In his debut novella, Robert Eisenberg tells the story of a Roma boy, Tomas, who is adopted by Canadian parents and brought to live in Toronto. He, like most children in unfamiliar surroundings, is shy and introverted. It doesn’t help that he is judged by his Roma ethnicity, relegating him further into himself and away from his adopted family. By chance, Tomas is reunited with his violin, an instrument taught to him by his biological father. Once reunited, Tomas lets his natural talent and his culture’s love for music shine through. In the process he gains a sense of self that connects him to his new family and friends, and slowly he begins to consider Toronto home.
Tomas and the Gypsy Violin deals with a myriad of relevant themes and it would be nearly impossible to discuss them all. First and foremost, Eisenberg’s novella is heartwarming – the kind of book you would want to read with your children to remedy their anxieties about fitting in as the new school year begins. Tomas’ unapologetic, gut reaction to Canadian culture and his staunch defiance to hold on to his own is endearing and will strike a chord with many readers. On a more serious note, Eisenberg’s work brings to the surface a discussion usually dismissed from national narratives: the prejudice and social stigma faced by Roma communities in Eastern Europe, where they are most prevalent, and in North America. At its core, however, Tomas and the Gypsy Violin is really about acceptance and the willingness to be open to change regardless of how frightening it may be. Whether you are an adult, adolescent or tween, Tomas and the Gypsy Violin is a thought-provoking, quick read, capable of inspiring and simultaneously educating its readers.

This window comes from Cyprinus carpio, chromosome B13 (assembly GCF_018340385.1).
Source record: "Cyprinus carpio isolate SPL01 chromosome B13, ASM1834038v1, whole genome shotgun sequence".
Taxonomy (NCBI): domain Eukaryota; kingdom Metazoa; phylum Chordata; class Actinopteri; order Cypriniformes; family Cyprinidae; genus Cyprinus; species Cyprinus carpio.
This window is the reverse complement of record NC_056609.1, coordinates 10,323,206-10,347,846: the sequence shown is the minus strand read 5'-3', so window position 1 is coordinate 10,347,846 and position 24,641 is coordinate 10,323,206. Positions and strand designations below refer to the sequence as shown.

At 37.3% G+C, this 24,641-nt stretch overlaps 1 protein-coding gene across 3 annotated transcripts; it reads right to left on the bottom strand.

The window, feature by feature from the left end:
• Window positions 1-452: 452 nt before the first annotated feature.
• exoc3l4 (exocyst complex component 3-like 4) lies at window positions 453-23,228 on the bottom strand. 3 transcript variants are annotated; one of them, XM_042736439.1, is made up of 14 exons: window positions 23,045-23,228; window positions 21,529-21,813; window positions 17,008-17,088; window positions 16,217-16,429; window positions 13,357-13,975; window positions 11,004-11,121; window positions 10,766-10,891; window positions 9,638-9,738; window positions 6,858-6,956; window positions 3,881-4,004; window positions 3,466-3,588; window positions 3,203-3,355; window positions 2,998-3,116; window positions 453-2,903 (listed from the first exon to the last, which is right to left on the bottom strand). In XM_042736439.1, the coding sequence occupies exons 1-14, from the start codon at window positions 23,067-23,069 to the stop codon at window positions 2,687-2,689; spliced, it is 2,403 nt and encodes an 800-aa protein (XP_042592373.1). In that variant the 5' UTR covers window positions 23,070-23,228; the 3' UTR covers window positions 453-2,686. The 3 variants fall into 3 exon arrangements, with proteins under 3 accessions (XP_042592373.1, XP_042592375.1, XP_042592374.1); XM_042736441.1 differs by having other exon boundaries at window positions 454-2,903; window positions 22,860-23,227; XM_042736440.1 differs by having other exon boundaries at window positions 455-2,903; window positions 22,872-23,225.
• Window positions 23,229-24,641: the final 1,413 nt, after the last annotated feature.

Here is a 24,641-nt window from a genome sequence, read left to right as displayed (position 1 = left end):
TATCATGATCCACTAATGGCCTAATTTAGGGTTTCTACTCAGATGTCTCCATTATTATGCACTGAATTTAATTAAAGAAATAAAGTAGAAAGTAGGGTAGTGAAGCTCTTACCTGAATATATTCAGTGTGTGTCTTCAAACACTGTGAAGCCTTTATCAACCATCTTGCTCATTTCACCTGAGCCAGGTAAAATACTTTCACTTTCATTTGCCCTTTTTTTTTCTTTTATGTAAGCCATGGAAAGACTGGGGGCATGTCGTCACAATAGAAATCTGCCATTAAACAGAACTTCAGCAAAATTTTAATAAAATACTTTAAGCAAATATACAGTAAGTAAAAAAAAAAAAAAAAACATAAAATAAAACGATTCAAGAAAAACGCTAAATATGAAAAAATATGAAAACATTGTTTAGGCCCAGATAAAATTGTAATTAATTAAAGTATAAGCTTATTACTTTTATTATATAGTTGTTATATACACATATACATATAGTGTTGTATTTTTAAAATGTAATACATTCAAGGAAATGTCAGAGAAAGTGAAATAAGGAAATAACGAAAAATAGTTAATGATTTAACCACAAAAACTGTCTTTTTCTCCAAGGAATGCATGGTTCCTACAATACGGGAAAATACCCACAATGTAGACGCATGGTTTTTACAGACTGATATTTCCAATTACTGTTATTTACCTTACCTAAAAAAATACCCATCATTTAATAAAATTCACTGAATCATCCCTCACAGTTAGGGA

– Maisha Krugmann